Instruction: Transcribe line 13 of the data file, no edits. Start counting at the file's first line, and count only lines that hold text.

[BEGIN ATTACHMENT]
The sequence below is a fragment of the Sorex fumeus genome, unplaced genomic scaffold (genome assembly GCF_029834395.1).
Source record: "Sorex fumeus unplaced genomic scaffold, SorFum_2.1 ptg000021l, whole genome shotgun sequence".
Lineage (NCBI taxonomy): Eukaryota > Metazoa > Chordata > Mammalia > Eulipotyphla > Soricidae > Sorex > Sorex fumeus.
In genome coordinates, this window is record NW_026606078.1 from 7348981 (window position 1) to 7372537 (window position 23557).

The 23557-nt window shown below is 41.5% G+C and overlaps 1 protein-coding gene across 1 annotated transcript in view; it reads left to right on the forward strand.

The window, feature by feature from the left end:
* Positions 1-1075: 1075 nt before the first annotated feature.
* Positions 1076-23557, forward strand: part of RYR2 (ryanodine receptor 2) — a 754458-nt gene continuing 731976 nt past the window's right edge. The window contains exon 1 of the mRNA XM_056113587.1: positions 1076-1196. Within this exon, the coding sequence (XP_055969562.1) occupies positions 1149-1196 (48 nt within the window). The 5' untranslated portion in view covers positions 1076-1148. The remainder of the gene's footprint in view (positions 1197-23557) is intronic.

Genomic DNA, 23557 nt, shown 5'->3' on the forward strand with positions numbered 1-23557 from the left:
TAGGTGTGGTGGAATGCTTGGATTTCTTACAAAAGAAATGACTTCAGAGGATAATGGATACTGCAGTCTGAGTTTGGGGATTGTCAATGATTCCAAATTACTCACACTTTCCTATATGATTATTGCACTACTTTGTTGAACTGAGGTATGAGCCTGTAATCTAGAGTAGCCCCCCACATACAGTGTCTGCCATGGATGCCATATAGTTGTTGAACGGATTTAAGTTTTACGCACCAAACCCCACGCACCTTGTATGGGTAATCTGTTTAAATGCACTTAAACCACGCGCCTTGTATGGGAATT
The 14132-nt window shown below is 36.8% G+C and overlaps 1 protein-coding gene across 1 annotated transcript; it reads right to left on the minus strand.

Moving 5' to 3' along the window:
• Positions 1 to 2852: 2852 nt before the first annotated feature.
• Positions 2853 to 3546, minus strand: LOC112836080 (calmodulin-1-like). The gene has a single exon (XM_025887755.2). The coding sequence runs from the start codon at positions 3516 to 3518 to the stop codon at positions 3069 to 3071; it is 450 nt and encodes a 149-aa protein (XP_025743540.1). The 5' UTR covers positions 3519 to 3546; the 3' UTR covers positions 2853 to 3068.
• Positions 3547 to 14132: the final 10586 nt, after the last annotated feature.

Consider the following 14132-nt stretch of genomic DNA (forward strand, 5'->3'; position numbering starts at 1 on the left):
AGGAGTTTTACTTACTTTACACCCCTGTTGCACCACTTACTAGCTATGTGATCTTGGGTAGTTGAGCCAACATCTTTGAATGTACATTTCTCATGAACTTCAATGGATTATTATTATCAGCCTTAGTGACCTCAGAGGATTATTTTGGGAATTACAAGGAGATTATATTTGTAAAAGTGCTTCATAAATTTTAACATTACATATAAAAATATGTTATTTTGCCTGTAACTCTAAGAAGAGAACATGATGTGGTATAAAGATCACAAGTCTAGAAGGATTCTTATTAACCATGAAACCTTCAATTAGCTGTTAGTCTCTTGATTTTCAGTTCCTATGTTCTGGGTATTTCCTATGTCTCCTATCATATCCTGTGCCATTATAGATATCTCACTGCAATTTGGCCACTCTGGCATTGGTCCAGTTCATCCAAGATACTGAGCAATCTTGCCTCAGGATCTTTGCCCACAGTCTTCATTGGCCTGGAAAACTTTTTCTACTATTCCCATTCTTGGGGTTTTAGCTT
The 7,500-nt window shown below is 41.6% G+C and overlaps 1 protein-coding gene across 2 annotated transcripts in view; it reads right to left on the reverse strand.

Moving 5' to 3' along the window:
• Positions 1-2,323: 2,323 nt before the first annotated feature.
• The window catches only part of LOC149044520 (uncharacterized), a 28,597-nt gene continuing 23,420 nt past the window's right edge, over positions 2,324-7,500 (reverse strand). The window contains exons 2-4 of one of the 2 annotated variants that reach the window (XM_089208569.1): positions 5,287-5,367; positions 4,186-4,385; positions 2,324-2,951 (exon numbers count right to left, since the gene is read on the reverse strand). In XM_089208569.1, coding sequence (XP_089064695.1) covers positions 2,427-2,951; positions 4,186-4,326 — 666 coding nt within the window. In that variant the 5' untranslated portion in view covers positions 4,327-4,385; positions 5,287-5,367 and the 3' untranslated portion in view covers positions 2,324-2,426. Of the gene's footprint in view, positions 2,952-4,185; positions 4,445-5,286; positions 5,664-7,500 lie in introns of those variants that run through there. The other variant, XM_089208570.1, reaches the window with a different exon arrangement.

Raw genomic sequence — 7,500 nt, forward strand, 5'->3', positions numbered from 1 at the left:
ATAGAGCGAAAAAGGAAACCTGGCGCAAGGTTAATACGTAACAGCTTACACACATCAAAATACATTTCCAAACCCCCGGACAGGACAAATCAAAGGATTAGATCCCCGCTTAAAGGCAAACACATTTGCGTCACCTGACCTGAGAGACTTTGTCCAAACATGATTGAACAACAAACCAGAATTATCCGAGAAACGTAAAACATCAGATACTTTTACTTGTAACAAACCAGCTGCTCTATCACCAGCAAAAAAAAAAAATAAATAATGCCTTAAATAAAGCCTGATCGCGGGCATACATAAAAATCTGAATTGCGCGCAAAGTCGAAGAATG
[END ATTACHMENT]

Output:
• Positions 1 to 2852: 2852 nt before the first annotated feature.